29OH-TDD-26-08-17--4961So I went and rehearsed with the guys. We sorted it out. We did a ton of shows, and it kind of carried over into 2015. I just said, “You know what? Let’s just record this last show.” I was kind of done with it. One of the reasons why was I didn’t want to continue—It was cool in 2014, early ‘15, but I didn’t want to keep it going. Now it’s getting a little redundant. The other thing, too, was I would promote these shows as John Corabi doing the Mötley ‘94 record in its entirety, and then I would walk off stage, go do a signing and people were like, “I’m a little bummed out you didn’t do any Scream or Union.” So I’m like, OK, I’m done with this. Let’s move it aside. Maybe I’ll do some more on the 25th anniversary.

What I did do was I told my manager, “I wanna record the show. I’m gonna record it. I’ve got a company all set up. I’m gonna record one show in Nashville, see if Rat Pak wants to put it out, and at least that way if anybody wants to hear what it would’ve sounded like, they can hear.” And Rat Pak was like, “Yeah, let’s do it.”

To be honest with you, I’m a little surprised, ‘cause I haven’t really gone out of my way to promote the thing because it was so close to this new release with the Daisies. It’s just word of mouth. And I just got word from the record label, Rat Pak, they just sent me this thing and the record is actually charting in four or five different charts in Billboard. It’s just the fans going out, word of mouth, which to me, I love that. I’m not buying any ads. I’m not actively seeking interviews for the thing. It’s just kind of getting out there on its own, and it’s doing well. That, to me, is even cooler.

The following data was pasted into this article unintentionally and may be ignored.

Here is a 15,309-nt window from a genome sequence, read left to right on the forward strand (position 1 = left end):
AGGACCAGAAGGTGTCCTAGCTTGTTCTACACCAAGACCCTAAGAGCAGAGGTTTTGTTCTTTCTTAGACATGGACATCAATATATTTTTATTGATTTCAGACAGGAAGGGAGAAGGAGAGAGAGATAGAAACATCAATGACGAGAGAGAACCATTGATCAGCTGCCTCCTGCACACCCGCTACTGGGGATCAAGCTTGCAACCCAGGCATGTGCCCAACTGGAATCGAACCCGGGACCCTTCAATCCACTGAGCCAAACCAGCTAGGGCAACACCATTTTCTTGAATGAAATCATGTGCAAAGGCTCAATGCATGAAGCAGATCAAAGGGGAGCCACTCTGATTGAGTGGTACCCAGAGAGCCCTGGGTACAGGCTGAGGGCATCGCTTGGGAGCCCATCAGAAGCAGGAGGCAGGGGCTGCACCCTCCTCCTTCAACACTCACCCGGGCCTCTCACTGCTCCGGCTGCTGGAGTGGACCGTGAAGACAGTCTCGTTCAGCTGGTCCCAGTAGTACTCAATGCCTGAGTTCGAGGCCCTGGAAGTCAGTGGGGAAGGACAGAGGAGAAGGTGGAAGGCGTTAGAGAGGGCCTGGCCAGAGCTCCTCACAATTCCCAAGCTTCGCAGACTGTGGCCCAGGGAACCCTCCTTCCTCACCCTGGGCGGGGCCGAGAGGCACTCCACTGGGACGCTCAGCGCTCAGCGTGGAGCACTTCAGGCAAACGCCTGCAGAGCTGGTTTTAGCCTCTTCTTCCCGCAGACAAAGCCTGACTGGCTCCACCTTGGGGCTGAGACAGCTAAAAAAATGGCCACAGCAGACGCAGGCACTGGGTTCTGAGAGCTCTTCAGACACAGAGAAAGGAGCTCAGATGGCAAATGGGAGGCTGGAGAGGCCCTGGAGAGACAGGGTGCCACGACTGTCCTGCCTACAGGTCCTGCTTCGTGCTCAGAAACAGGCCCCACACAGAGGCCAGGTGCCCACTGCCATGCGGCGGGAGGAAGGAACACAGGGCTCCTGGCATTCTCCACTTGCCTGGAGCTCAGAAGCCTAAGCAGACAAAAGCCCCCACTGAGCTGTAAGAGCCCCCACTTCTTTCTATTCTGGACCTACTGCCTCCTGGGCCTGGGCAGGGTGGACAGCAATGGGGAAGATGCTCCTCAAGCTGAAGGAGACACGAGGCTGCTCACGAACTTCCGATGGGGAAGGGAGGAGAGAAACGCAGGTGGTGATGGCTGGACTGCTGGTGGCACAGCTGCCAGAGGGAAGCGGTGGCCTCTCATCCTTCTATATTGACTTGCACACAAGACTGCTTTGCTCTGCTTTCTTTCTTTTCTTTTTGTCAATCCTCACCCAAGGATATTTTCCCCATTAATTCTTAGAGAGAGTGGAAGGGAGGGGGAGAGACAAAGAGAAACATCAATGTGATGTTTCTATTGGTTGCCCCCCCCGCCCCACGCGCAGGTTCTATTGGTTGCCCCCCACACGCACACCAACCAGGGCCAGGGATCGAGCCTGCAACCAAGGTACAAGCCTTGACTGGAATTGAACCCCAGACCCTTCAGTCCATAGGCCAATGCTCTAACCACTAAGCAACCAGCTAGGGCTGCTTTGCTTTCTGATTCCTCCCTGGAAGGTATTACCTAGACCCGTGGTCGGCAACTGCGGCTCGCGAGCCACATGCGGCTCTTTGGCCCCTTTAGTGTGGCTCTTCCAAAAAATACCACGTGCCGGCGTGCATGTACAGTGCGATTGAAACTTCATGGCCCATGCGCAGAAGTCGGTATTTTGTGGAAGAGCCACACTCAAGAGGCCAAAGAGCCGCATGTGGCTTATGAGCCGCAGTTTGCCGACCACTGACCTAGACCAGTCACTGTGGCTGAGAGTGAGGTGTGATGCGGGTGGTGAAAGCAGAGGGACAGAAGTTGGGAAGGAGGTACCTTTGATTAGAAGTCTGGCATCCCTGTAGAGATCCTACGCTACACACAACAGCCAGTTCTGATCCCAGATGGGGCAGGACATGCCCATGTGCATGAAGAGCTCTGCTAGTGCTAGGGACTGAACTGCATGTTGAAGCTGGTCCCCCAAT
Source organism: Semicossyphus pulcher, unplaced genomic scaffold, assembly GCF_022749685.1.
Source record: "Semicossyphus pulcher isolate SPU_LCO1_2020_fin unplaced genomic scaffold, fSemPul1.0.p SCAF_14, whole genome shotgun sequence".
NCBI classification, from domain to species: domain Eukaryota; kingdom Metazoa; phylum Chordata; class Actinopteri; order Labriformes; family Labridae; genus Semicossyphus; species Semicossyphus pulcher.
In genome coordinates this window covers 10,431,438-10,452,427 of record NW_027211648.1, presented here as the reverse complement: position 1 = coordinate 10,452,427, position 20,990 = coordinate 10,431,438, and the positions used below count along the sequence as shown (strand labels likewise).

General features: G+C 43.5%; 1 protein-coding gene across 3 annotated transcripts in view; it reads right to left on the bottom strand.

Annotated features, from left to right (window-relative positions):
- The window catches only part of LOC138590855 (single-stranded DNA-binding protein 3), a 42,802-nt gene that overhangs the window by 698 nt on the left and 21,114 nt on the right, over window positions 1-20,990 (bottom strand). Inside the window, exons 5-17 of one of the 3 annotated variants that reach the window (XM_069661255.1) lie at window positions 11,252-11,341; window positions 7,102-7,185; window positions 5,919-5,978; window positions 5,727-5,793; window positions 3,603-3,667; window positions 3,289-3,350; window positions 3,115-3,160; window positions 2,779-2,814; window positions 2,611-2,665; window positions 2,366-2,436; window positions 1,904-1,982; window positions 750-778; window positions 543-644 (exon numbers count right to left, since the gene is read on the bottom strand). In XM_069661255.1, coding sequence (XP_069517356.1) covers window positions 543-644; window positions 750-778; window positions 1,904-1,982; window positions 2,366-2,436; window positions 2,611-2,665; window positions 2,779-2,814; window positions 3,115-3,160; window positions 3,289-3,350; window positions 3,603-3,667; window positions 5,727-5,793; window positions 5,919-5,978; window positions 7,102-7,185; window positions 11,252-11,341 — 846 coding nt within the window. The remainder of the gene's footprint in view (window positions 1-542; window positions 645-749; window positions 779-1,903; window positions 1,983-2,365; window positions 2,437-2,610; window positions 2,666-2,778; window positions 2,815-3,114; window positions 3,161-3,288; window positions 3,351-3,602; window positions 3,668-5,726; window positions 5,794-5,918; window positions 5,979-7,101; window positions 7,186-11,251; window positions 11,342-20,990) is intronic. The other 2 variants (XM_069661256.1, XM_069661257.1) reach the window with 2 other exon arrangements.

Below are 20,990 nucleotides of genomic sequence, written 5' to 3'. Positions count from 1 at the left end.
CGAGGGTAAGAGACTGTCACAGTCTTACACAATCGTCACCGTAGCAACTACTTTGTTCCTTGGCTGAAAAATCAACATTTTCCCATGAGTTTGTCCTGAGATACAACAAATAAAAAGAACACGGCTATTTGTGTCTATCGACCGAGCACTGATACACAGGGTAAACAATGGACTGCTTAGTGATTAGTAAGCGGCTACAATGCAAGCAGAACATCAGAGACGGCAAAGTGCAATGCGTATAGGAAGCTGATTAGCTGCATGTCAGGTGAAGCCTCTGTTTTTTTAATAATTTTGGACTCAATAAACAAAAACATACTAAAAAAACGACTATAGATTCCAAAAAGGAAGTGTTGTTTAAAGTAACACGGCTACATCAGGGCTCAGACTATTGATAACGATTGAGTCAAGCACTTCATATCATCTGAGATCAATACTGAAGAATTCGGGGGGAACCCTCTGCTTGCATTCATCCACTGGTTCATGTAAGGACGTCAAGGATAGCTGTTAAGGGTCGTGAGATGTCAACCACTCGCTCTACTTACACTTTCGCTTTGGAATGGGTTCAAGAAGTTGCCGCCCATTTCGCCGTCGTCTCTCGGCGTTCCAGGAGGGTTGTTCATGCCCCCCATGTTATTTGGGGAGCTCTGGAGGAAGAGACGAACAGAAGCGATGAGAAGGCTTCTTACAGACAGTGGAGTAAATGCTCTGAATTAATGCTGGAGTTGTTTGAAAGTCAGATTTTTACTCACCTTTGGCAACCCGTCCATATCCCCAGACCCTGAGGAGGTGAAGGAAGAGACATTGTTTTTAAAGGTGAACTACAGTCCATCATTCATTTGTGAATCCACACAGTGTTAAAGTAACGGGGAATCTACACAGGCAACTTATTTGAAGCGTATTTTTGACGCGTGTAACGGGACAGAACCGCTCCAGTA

Those aren’t exactly simple arrangements on some of those songs. Were any of them hard to work out to play live? I’m guessing some of them hadn’t been played much or at all before this tour.

The only ones that we did from that record were “Power to the Music,” “Uncle Jack,” “Misunderstood” and “Hooligan’s Holiday.” Mötley would occasionally do “Smoke the Sky” depending on how my voice felt.

This was a bit of a challenge to literally go, “I’m gonna go out and do almost a two-hour show, just this record.” And then we did the bonus track, “10,000 Miles Away.” We did that, as well. And then there was another one, “Babykills,” we would do once in a while.

The biggest challenge for me was—I sat there, and I listened to all the melodies, and I’m like, “What the fuck was I thinking 20 years ago when I was screaming my ass off? Am I gonna be able to do this?” A couple of the melodies, I kind of tweaked them a little bit and made ‘em a little bluesier. But I gotta give credit where credit’s due: The guys in my band, they all sat down, and they figured out like, “I’ll do this guitar part. You do that guitar part. We got it.” Then there were some songs, like “Misunderstood,” “Welcome to the Numb,” where they were like, “I’ll do this part, you do this part. Crab, you’re gonna need to play guitar on this song, because there’s a third part that’s really kind of imperative.” But all the guys in my band sorted it out. I think they all did a great job. I’m extremely proud of my son ( Ian Corabi), the way he handled Tommy (Lee)’s drum parts; he just nailed it. I can’t tip my hat to those guys any more than I have the last couple weeks with the press that I’ve done on the record. They did a great job.

I know you have more interviews to do, so I’ll let you get going. Is there anything else you’d like to say?

Just thank you to everybody that’s been supporting me over the years, and hope to see you out on tour this year with the Daisies.

LINKS:
www.thedeaddaisies.com
www.facebook.com/thedeaddaisies
www.twitter.com/thedeaddaisies
www.soundcloud.com/thedeaddaisies
www.youtube.com/thedeaddaisies
www.instagram.com/thedeaddaisies
www.johncorabimusic.com
www.facebook.com/johncorabimusic
www.twitter.com/crablegs59
www.youtube.com/johncorabimusic
www.ratpakrecordsamerica.com

TheDeadDaisies_Nov2017